In this study, no association was obtained between lower knowledge about the proper use of medications with regard to meal and a higher possibility of food-drug interactions. Similar to a study conducted by Jarosz and Wolnicka (2, 5), in our study, the majority of the patients (66.8%) were not educated about the factors (like meals) that might affect the medicinal impact. The patients are needed to be aware of the protective measures to avoid potential food-drug interactions (3, 13).

Accordingly, in the previous studies, the implementation of educational programs in this regard was reported to decrease the rate of drug-food interactions in hospital (3, 4, 13, 14). Many of potential food-drug interactions can be avoided by advising the patient to take their medicines at the appropriate time with respect to meals. It is emphasized that the nurses as the final link in the treatment chain are able to play a key role in food-drug interaction education to patients (5, 6, 15, 16). Knowledge and assessment skills are required to improve the patient safety (2, 5, 7, 8, 17, 18). Moreover, the clinical pharmacists can play an important role in nurse training as an effective method to reduce food-drug interactions in hospitals (4, 14).

However, we found that the patients who were educated by the nurses were also at high risk of potential food-drug interactions. It means that sometimes the patients do not pay enough attention to nurses’ recommendations. Nonetheless, they should be informed that communicating with caregivers (i.e., nurses, physicians, and pharmaceutical consultants) is an effective way to prevent food-drug interactions (18). Moreover, nurses need to have adequate knowledge of food-drug interactions to be able to educate the patients in this regard. Therefore, the health professionals and pharmacists are recommended to inform the nurses and patients for the signs and risk of possible side effects (12).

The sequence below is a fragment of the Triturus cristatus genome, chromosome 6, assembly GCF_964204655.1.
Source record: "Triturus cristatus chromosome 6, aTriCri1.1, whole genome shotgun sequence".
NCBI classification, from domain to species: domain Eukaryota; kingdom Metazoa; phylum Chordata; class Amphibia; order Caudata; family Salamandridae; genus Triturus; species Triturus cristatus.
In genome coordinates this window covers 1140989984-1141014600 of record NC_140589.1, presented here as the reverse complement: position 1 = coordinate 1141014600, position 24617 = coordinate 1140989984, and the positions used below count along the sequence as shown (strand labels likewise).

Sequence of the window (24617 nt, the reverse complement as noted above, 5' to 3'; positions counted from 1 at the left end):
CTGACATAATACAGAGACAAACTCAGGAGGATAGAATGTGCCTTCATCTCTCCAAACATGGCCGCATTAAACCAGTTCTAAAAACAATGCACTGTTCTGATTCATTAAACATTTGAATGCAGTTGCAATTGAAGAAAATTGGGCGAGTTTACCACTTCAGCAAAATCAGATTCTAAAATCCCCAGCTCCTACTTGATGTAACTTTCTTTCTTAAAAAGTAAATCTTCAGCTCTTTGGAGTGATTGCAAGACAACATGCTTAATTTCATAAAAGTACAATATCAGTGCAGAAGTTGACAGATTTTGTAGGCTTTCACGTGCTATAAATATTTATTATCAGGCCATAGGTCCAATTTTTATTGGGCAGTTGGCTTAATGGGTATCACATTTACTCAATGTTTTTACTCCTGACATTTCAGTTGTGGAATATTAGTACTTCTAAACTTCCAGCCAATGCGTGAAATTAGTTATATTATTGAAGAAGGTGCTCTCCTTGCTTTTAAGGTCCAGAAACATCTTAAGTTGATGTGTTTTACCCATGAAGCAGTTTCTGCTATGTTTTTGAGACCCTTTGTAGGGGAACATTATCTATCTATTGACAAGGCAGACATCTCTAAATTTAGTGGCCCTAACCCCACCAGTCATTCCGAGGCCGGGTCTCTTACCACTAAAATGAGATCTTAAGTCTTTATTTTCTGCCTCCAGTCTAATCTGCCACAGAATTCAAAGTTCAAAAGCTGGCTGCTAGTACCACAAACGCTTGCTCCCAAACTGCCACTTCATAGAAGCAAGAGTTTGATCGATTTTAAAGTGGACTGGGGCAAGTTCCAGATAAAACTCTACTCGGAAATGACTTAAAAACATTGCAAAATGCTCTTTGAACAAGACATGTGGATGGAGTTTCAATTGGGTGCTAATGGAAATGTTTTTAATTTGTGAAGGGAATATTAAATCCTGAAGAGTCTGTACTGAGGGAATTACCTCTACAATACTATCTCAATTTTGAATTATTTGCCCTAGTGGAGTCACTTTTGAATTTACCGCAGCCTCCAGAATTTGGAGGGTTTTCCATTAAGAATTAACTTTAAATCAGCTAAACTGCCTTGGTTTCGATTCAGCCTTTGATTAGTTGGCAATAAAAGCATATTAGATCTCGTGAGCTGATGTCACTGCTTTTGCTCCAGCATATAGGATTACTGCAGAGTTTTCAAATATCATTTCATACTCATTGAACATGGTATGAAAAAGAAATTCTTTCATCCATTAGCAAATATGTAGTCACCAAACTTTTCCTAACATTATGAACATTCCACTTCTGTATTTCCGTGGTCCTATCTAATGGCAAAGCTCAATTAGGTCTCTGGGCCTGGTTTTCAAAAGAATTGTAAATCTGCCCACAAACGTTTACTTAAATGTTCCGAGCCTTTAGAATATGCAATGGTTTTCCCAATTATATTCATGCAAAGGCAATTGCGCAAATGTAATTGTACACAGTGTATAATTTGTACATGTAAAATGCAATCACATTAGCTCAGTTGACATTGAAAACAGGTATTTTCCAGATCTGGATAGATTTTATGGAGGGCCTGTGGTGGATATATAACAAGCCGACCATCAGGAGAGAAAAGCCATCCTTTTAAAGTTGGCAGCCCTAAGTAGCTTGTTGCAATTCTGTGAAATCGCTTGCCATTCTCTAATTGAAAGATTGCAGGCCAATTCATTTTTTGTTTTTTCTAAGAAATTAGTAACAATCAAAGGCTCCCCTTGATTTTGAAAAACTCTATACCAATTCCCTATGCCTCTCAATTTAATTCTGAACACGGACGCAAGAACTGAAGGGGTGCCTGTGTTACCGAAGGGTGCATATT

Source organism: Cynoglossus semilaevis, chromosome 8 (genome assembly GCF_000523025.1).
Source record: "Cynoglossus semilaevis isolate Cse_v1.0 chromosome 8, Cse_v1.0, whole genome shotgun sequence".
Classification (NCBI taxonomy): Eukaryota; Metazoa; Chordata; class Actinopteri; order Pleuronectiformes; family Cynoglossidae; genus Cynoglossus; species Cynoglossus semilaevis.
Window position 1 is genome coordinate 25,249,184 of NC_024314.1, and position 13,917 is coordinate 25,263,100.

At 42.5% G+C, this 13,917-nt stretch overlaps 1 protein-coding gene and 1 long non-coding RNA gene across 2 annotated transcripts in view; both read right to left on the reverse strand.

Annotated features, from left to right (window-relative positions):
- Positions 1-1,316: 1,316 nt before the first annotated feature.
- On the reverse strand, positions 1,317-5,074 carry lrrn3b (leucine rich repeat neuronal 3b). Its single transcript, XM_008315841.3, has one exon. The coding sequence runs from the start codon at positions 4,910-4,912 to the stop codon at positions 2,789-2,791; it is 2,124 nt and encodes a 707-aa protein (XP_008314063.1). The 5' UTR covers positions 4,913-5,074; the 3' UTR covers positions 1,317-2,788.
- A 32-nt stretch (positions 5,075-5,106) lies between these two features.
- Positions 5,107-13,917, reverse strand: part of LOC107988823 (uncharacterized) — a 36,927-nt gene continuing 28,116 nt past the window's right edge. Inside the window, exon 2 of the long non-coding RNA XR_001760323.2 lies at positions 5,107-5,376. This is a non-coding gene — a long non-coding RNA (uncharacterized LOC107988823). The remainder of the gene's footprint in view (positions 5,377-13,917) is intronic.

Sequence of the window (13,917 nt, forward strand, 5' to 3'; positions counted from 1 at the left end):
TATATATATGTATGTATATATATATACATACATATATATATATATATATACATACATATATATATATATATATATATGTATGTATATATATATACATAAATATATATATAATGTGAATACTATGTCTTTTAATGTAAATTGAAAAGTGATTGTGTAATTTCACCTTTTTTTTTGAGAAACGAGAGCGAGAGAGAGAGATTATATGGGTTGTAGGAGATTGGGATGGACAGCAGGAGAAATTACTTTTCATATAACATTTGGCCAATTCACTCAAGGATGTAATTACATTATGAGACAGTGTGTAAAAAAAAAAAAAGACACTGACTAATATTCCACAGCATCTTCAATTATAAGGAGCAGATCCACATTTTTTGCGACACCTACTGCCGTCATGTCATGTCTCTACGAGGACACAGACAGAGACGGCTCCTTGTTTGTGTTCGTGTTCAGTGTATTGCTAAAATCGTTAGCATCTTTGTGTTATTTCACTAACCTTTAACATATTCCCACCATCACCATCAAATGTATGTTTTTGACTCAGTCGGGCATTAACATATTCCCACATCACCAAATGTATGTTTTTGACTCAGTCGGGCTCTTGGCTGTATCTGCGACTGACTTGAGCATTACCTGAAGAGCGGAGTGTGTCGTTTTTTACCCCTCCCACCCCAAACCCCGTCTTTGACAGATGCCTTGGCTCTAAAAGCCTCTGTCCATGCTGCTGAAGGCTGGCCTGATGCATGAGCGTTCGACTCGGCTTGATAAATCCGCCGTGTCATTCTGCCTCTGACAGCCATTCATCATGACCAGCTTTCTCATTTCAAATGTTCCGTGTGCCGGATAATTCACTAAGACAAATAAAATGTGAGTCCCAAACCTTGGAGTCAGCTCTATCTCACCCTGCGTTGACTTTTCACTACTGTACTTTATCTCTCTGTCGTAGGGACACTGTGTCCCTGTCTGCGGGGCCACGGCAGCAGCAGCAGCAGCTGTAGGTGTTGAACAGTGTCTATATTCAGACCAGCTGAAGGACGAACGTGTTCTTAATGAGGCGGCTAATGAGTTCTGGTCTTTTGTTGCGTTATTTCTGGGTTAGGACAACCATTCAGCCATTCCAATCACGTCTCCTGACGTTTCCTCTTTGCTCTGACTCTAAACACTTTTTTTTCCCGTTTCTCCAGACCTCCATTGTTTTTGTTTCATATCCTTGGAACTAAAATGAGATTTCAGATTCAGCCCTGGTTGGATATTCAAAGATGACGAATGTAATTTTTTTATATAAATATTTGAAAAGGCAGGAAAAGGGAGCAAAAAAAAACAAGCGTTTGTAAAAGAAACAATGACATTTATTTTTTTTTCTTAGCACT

One of the limitations of this study was the different social and psychological conditions of the patients, which might have affected the results. In addition, we did not evaluate the actual pharmacotherapeutic complications due to the potential food-drug interactions. This study was conducted in only one inpatient teaching hospital, and the results may differ from the results of the studies carried out in other centres. Furthermore, this study was conducted in the Internal Subdivision; as a result, the findings may not be much comparable with those of other divisions due to the use of different medications in different divisions (especially specialized departments and ICUs where patients receive more drugs).

 

Implications for Practice

As findings of the present study revealed, the number of medication was associated with higher risk of potential food-drug interactions. Therefore, to lower the frequency of potential interactions among the inpatients, it could be necessary to decrease the number of medicines prescribed or make a careful selection of therapeutic alternatives. It is also suggested to consider patient’s knowledge of food-drug interaction to avoid impairment in the treatment process.

Future studies are warranted to further evaluate the real outcomes of food-drug interactions. Moreover, future research is recommended to determine the knowledge of physicians, pharmacists, nutritionists, and nurses about the food-drug interactions. The establishment of nurse-patient communication seems to be an effective way to prevent food-drug interactions. To improve the performance of medication administration, the pharmacists are suggested to implement training courses on food-drug interactions for the physicians, nutritionists, and nurses.

 

Acknowledgments

The present study was derived from a dissertation submitted by Mostafa Abdollahi in partial fulfillment of a requirement for the degree of Master of Science in nursing. Hereby, we extend our appreciation to all hospital staff, patients, and their families for the collaboration with this study. The study protocol was approved by the Institutional Review Board and the Local Ethics Committee (IR .MUMS.REC.1391.754). 

 

Conflicts of Interest

The authors declare that they have no conflicts of interest.